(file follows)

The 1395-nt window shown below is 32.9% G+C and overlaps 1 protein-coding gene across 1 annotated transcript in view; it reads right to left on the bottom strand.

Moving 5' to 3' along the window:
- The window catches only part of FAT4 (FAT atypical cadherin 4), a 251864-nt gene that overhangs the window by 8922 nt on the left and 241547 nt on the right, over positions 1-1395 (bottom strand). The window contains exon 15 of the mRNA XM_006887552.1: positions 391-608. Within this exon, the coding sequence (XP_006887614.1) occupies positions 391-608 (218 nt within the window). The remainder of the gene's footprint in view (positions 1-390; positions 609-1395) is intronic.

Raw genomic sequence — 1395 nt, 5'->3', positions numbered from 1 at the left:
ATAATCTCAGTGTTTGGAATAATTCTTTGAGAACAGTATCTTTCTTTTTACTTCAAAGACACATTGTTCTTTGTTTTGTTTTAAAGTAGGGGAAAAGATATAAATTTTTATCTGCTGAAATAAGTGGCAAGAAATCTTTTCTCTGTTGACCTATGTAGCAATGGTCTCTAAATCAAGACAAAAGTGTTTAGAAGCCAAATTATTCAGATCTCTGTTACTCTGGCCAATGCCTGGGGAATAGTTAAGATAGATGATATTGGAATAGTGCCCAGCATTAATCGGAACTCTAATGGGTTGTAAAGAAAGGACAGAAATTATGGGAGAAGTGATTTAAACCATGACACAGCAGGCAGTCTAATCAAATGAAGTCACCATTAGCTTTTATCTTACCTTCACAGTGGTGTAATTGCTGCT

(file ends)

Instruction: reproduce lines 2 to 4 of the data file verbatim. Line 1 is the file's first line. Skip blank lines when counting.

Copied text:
Moving 5' to 3' along the window:
- The window catches only part of FAT4 (FAT atypical cadherin 4), a 251864-nt gene that overhangs the window by 8922 nt on the left and 241547 nt on the right, over positions 1-1395 (bottom strand). The window contains exon 15 of the mRNA XM_006887552.1: positions 391-608. Within this exon, the coding sequence (XP_006887614.1) occupies positions 391-608 (218 nt within the window). The remainder of the gene's footprint in view (positions 1-390; positions 609-1395) is intronic.

Raw genomic sequence — 1395 nt, 5'->3', positions numbered from 1 at the left: